Vonnegut's Narrative Techniques In Slaughterhouse Five

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Through the wild episodes of Slaughterhouse-5, Vonnegut follows Billy Pilgrim, a man whose mind has become “unstuck” due to the horrors of war. The semi-autobiographical novel spirals through Billy’s life, creating a dizzying and broad narrative touching on the countless unnamed people through arbitrarily linked segments. A major aspect of the novel is the trauma Billy experiences throughout the war, conveying Vonnegut’s own suffering and allowing the audience to empathise with both. Vonnegut explores the manner in which experiences in war warp Billy’s emotional responses to people and events around him, as he is unable to empathise with others long after the war is over. He ultimately condemns this, and encourages the audience to disapprove …show more content…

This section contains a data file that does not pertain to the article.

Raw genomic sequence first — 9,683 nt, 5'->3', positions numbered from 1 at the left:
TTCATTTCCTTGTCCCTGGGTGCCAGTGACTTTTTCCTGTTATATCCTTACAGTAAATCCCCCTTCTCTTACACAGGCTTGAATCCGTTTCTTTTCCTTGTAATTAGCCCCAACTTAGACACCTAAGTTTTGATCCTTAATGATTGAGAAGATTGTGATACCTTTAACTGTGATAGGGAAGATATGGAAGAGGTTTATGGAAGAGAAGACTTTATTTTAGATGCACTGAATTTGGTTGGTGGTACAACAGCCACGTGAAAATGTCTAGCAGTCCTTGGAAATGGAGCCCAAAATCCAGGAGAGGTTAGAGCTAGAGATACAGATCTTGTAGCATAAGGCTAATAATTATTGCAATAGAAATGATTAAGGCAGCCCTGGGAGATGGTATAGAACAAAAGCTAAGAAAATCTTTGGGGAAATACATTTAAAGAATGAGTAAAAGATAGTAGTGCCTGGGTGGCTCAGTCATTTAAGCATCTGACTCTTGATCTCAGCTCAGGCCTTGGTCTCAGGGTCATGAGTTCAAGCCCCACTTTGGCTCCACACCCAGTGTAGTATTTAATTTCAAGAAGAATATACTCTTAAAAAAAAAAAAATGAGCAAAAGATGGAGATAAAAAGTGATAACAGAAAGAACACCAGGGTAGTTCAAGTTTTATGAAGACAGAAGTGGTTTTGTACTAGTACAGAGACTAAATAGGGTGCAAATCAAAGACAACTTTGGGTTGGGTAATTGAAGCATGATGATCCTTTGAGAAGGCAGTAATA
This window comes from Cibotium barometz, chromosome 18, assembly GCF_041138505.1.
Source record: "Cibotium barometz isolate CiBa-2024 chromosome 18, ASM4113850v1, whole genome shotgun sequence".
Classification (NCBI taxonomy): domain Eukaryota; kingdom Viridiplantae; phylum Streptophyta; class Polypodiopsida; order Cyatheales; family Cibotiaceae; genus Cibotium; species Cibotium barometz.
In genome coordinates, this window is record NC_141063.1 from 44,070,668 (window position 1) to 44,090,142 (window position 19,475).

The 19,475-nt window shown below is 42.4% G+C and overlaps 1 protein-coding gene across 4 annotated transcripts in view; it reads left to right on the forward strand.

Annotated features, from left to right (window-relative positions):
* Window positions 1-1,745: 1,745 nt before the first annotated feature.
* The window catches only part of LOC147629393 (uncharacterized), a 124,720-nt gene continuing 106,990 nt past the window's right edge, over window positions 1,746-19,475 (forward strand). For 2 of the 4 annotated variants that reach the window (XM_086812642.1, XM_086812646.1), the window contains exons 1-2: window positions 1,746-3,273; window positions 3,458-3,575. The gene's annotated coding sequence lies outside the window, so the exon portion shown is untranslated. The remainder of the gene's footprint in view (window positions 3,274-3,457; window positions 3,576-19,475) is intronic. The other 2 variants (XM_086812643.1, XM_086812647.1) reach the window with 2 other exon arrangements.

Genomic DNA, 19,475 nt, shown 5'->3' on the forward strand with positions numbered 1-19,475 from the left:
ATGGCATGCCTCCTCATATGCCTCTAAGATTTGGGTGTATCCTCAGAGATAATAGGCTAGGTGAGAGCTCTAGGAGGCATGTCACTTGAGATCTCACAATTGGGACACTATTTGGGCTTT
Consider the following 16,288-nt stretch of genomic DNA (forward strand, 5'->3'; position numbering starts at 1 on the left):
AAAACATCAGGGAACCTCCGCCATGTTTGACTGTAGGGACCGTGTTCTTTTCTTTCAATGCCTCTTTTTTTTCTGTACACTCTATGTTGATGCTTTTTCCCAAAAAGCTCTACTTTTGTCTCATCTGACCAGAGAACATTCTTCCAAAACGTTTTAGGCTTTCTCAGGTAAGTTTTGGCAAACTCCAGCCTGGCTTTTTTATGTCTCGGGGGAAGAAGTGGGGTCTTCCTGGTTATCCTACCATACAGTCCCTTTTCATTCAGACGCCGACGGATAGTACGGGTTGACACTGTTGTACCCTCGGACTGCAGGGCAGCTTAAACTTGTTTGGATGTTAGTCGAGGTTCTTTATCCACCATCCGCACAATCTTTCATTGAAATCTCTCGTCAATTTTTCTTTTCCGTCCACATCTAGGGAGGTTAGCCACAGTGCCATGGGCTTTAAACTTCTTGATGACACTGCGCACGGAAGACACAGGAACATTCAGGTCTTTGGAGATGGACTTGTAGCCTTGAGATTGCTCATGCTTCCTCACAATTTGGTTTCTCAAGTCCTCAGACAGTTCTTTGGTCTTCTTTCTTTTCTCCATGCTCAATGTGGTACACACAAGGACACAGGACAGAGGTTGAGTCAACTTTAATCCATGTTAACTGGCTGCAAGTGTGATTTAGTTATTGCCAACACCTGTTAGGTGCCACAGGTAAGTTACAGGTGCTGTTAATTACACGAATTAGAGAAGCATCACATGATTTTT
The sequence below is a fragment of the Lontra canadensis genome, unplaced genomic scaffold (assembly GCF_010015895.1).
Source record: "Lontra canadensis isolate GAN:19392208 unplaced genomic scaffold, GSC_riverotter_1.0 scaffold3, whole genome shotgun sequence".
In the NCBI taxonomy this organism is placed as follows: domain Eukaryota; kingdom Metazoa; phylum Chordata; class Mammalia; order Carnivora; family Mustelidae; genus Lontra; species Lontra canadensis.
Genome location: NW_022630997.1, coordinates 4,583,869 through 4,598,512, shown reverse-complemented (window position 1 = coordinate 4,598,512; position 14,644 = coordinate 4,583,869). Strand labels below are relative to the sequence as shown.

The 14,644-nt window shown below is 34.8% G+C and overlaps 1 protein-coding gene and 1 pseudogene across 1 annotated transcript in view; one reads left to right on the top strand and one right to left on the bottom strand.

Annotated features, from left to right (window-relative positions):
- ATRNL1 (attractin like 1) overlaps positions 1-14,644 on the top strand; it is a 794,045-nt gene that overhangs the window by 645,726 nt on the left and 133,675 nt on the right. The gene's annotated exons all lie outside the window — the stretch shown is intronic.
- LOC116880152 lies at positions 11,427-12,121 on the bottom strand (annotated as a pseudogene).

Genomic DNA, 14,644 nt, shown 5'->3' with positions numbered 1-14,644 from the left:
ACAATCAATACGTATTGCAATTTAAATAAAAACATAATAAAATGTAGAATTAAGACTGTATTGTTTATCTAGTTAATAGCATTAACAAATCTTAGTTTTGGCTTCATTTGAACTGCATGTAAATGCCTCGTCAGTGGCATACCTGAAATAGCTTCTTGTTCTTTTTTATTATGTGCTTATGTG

Vonnegut begins Billy’s narrative with the word “listen”, asking the audience to think carefully of what he has to say. The narrator describes Billy unfavourably, calling him a “filthy flamingo,” who was “bleakly ready for death”. By describing him like this, Vonnegut reinforces how pitiful Billy is. This is also linked to the broader narrative, as Billy reinforces how young and unprepared many soldiers were during the war. Situations are also described unsympathetically, with passages of joy mixed closely with those of immense suffering. One man “had a pleasant little apartment, and his daughter was getting an excellent education. His mother was incinerated in the Dresden fire-storm”. This mirrors the manner in which periods of horror were mixed in with happier ones in Billy’s experiences of the war. It also reflects the inability Billy has to distinguish between the two, as they intermingled so closely for him. The narrators tone is used to describe the manner in which Billy is emotionally stunted, and to convey how pitiful he is

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